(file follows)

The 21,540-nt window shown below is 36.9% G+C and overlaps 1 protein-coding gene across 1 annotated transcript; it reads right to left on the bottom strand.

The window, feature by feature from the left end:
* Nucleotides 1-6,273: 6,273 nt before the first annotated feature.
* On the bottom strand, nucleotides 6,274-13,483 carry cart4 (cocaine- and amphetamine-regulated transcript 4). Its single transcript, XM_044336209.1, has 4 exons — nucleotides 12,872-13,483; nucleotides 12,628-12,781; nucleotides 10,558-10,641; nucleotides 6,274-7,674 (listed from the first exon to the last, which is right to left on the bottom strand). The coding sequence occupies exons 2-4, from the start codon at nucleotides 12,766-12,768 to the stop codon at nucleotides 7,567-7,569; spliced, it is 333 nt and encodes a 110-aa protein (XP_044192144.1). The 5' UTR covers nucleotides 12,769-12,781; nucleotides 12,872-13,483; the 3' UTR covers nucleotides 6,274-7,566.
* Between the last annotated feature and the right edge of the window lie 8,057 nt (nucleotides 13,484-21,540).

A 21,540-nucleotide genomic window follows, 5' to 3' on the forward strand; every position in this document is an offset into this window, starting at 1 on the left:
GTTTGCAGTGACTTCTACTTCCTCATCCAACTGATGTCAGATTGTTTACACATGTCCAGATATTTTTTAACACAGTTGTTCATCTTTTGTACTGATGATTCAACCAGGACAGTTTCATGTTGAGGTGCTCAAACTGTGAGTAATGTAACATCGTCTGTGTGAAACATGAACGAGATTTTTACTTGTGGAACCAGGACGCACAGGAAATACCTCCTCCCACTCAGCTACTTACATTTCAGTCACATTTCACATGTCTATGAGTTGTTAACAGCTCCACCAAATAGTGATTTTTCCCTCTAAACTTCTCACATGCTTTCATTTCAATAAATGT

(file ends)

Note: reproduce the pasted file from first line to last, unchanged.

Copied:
The 21,540-nt window shown below is 36.9% G+C and overlaps 1 protein-coding gene across 1 annotated transcript; it reads right to left on the bottom strand.

The window, feature by feature from the left end:
* Nucleotides 1-6,273: 6,273 nt before the first annotated feature.
* On the bottom strand, nucleotides 6,274-13,483 carry cart4 (cocaine- and amphetamine-regulated transcript 4). Its single transcript, XM_044336209.1, has 4 exons — nucleotides 12,872-13,483; nucleotides 12,628-12,781; nucleotides 10,558-10,641; nucleotides 6,274-7,674 (listed from the first exon to the last, which is right to left on the bottom strand). The coding sequence occupies exons 2-4, from the start codon at nucleotides 12,766-12,768 to the stop codon at nucleotides 7,567-7,569; spliced, it is 333 nt and encodes a 110-aa protein (XP_044192144.1). The 5' UTR covers nucleotides 12,769-12,781; nucleotides 12,872-13,483; the 3' UTR covers nucleotides 6,274-7,566.
* Between the last annotated feature and the right edge of the window lie 8,057 nt (nucleotides 13,484-21,540).

A 21,540-nucleotide genomic window follows, 5' to 3' on the forward strand; every position in this document is an offset into this window, starting at 1 on the left:
GTTTGCAGTGACTTCTACTTCCTCATCCAACTGATGTCAGATTGTTTACACATGTCCAGATATTTTTTAACACAGTTGTTCATCTTTTGTACTGATGATTCAACCAGGACAGTTTCATGTTGAGGTGCTCAAACTGTGAGTAATGTAACATCGTCTGTGTGAAACATGAACGAGATTTTTACTTGTGGAACCAGGACGCACAGGAAATACCTCCTCCCACTCAGCTACTTACATTTCAGTCACATTTCACATGTCTATGAGTTGTTAACAGCTCCACCAAATAGTGATTTTTCCCTCTAAACTTCTCACATGCTTTCATTTCAATAAATGT